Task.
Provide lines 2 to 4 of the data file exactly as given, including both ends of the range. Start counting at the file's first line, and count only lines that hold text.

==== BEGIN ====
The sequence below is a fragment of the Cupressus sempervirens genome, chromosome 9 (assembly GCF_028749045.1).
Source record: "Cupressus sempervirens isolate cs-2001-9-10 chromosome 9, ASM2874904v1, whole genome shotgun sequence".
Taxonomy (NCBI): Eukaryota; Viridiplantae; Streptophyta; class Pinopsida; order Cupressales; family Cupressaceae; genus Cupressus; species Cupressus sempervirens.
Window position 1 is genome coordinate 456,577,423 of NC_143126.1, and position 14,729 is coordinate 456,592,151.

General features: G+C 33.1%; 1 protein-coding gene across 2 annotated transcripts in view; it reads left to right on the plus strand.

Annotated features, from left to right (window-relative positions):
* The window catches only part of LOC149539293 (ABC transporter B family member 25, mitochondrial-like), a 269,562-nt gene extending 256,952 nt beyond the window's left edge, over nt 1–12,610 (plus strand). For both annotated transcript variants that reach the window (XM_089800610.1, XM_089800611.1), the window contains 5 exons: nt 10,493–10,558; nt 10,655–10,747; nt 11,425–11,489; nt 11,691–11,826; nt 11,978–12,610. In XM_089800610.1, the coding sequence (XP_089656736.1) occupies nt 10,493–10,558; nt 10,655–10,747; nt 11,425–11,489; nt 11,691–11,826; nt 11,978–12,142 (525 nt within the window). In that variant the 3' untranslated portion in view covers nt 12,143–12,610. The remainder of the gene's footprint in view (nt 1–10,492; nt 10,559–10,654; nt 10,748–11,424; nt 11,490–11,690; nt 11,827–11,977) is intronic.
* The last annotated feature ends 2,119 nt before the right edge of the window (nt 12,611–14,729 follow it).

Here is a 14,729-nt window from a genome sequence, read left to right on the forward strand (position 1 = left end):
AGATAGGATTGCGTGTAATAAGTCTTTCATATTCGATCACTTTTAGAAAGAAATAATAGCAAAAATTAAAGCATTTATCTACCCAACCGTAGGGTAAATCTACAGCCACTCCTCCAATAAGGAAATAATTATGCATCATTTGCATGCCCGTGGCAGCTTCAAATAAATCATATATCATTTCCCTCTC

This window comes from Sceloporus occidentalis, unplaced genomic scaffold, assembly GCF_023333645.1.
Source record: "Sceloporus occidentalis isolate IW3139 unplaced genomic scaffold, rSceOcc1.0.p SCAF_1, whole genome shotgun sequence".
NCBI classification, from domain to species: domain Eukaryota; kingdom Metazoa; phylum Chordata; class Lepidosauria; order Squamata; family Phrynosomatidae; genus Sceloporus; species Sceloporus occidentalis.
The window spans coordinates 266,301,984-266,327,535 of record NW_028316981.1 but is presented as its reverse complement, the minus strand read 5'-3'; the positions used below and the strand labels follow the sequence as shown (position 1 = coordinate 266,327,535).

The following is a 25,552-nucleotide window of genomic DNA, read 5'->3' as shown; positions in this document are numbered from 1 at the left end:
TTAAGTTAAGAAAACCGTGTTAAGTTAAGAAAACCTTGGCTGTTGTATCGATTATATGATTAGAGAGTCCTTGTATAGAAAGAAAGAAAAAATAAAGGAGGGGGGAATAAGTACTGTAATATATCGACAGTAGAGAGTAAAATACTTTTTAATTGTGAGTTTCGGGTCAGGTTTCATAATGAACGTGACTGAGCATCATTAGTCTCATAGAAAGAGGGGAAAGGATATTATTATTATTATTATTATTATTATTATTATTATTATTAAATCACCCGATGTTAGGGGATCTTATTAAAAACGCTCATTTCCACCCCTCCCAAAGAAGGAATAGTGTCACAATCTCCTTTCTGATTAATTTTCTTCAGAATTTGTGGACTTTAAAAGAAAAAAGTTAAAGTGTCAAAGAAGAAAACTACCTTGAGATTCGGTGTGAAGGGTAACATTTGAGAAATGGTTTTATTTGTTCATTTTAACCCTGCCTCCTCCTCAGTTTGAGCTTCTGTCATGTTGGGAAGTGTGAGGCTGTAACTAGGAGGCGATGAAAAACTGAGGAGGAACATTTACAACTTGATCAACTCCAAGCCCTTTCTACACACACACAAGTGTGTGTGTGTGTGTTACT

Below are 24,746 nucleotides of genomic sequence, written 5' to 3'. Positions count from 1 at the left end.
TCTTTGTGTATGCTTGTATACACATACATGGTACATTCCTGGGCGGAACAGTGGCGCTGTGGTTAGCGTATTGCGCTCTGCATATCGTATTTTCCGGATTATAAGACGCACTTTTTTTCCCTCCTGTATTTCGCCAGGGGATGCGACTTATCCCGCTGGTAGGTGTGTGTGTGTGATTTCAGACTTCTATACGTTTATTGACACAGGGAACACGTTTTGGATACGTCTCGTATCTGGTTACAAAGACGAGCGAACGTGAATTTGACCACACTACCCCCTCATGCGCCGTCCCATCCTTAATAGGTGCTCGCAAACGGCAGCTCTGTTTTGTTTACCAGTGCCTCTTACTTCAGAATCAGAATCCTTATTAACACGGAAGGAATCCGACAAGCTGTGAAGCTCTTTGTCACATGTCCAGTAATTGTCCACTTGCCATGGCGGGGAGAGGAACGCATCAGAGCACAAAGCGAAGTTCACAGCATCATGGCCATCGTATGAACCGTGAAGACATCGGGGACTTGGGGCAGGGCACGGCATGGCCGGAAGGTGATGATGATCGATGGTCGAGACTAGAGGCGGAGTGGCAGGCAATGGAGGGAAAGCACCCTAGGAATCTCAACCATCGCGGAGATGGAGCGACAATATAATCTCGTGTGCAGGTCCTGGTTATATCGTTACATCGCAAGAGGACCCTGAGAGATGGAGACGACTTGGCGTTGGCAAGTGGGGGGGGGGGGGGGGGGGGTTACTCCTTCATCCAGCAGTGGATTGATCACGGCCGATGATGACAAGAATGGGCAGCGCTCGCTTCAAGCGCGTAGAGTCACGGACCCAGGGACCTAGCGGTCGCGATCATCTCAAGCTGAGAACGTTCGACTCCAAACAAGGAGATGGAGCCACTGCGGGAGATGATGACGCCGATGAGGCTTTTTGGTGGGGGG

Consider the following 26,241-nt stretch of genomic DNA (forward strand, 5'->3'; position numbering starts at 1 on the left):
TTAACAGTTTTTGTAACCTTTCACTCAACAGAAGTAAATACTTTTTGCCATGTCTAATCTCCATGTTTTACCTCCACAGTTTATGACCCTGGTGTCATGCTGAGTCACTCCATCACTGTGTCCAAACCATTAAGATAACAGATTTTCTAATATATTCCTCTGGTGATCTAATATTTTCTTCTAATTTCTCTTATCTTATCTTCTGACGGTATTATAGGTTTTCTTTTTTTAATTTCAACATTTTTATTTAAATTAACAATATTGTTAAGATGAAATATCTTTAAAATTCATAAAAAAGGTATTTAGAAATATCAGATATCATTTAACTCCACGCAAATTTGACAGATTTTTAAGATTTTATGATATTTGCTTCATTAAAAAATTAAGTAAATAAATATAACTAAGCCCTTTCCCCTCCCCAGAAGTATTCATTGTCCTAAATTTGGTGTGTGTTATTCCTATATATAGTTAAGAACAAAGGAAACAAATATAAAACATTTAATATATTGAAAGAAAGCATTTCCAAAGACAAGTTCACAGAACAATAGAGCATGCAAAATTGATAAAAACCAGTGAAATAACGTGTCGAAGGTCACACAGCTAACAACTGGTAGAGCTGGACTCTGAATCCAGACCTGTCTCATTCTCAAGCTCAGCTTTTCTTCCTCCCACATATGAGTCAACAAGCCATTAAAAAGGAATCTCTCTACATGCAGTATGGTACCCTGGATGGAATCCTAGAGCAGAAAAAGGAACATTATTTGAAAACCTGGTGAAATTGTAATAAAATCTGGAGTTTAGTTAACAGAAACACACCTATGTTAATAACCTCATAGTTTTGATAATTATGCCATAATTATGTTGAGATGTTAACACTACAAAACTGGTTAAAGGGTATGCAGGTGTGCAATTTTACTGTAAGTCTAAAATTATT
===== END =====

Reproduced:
Source record: "Cupressus sempervirens isolate cs-2001-9-10 chromosome 9, ASM2874904v1, whole genome shotgun sequence".
Taxonomy (NCBI): Eukaryota; Viridiplantae; Streptophyta; class Pinopsida; order Cupressales; family Cupressaceae; genus Cupressus; species Cupressus sempervirens.
Window position 1 is genome coordinate 456,577,423 of NC_143126.1, and position 14,729 is coordinate 456,592,151.